The Man'yōshū (万葉集 ‘Collection of myriad leaves’) is the major source of the OJ language. It is a poetry anthology of more than 4,500 poems in 20 volumes. It was compiled in late Nara or early Heian. The latest poem is dated 759 and the earliest poem is usually said to date back to the middle of the fifth century. The poems are in Japanese, written both phonographically and logographically. Most poems present a mixture of phonographic and logographic writing, but the proportions differ enormously. The poems in the anthology are drawn from several sources, both older and contemporary. It is thus not a single text, but a collection of texts from different times, and consequently there is no overall orthographic consistency. There is, however, a substantial, identifiable portion representing early eighth-century OJ and another representing mid eighth-century OJ. Eastern OJ dialect is also represented in volumes 14 (azuma uta ‘eastern songs’) and 20 (sakimori uta ‘border-guard songs’).

List of books
 Book 1    (90 poems; 2150 words)
Most poems in this chapter are attributed to emperors and empresses, from the reign of Yūryaku to the Nara Period.
 Book 2    (169 poems; 5179 words)
Poems on love and affection (sōmon) and elegies (banka), written by various authors, and arranged in chronological order.
 Book 3    (258 poems; 4958 words)
Poems by courtiers from the 600s to mid-700s.
 Book 4    (311 poems; 4891 words)
Many love poems by Ōtomo no Tabito and his son Ōtomo no Yakamochi.
 Book 5    (123 poems; 2811 words)
Perhaps the most important book for the study of the cOJ language, as most of this book is written phonographically. The poems are classified as "miscellaneous" poems, mostly written by Yamanoue no Okura. Poems in this book were composed between 724-734 CE.
 Book 6    (161 poems; 3420 words)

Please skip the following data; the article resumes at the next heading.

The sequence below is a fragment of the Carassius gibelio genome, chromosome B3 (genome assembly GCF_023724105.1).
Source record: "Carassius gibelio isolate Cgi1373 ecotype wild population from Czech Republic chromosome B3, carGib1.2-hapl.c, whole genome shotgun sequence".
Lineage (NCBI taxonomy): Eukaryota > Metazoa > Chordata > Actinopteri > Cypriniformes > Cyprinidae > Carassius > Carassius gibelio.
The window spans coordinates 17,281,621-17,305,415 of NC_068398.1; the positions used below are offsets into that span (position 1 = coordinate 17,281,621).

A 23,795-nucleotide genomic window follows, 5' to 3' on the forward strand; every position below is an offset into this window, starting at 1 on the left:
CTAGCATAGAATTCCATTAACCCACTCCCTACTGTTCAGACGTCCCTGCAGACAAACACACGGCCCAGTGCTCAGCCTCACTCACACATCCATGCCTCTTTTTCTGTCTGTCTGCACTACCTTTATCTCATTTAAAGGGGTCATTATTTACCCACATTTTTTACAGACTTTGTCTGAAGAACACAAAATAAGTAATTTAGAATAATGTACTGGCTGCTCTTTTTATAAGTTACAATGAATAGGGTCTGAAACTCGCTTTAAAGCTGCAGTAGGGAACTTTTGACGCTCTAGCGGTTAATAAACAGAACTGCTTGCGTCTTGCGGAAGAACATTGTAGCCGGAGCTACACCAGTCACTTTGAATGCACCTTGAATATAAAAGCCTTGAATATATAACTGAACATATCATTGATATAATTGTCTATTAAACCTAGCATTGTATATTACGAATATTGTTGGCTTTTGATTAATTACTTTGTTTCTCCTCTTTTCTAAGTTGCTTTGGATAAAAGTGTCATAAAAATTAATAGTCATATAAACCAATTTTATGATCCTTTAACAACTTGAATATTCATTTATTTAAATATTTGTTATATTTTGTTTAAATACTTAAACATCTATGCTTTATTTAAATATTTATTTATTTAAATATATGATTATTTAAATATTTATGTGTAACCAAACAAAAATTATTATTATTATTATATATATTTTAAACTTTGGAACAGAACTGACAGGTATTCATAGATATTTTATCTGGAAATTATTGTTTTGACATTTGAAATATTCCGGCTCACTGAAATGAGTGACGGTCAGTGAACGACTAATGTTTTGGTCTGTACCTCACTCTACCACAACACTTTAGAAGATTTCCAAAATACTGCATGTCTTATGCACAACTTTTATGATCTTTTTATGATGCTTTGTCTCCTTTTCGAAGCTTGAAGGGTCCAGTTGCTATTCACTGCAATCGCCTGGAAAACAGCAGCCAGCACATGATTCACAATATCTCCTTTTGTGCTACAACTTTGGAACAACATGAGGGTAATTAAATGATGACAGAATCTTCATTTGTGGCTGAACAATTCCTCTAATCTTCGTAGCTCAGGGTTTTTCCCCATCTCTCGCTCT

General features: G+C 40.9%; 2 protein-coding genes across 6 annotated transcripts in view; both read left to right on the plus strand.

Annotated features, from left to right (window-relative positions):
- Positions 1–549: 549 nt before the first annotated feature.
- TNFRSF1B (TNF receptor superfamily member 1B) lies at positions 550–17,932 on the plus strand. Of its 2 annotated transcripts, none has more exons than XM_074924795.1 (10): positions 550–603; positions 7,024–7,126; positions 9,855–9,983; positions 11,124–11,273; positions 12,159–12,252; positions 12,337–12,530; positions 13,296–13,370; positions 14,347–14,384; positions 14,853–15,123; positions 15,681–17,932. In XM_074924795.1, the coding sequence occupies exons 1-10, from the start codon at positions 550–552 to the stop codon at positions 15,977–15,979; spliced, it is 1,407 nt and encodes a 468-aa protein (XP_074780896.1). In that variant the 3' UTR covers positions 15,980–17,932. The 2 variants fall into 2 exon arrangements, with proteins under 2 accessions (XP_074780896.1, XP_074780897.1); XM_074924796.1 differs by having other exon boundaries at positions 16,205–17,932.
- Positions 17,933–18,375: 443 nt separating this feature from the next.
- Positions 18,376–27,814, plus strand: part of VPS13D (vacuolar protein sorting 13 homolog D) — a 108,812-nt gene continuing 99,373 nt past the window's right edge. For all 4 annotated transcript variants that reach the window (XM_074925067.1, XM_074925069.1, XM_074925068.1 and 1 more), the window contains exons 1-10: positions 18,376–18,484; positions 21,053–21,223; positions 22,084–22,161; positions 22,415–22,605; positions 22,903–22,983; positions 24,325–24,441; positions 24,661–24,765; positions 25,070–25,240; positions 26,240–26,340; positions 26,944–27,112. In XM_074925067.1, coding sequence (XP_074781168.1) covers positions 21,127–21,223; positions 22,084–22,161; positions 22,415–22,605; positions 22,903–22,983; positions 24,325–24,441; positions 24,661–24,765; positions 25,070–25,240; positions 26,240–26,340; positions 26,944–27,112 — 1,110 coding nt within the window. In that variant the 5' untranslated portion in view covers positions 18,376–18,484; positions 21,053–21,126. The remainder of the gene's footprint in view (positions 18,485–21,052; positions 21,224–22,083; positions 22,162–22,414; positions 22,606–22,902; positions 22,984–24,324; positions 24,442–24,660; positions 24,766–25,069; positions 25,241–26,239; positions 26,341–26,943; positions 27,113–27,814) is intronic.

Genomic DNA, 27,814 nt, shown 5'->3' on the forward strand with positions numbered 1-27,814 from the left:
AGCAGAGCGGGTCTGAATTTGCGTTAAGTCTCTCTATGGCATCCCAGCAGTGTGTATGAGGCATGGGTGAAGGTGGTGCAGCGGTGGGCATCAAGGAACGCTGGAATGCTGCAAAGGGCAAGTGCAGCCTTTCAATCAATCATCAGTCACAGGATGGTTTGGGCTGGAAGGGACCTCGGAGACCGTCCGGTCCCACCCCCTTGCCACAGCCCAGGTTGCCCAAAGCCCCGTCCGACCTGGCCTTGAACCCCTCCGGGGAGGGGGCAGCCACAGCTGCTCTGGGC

Various authors. Many poems focus on love, travel, and poems for public occasions. These poems were composed between 723-744 CE.
 Book 7    (355 poems; 5095 words)
Love poems from Kakinomoto no Hitomaro's collection written by various authors, believed to be early 8th century.
 Book 8    (250 poems; 3885 words)
Love and miscellaneous poems from the 7th-8th centuries. Various authors. Organized by topic.
 Book 9    (151 poems; 3360 words)
Poems by various authors on the categories of miscellaneous, love, and elegies.
 Book 10    (555 poems; 7809 words)
Many anonymous authors with a focus on nature poems. Late 7th-8th centuries.
 Book 11    (513 poems; 7278 words)
Mostly anonymous authors with a focus on love poems. Late 7th-8th centuries.
 Book 12    (405 poems; 5681 words)
Mostly anonymous authors with a focus on love poems. Late 7th-8th centuries.
 Book 13    (135 poems; 4845 words)
Poems by anonymous authors with a wide range of themes. Probably not later than the end of the 7th century.
 Book 14    (245 poems; 3517 words)
Poems written by unknown authors, on a variety of themes. Some poems show distinct EOJ vocabulary and morphology. It is not clear when these poems were written.
 Book 15    (219 poems; 3399 words)
Mostly poems written by emissaries to Silla. The language here is late cOJ. This book does not have a reliable transmission history, thus data found only in this book are often considered to be unreliable.
 Book 16    (105 poems; 2145 words)
Poems written by various authors for specific occasions, some humor poems. Dated probably no earlier than early 8th century.
 Book 17    (144 poems; 3460 words)
Most poems were composed by Yakamochi between 730-748 CE. These poems have various themes.
 Book 18    (114 poems; 3460 words)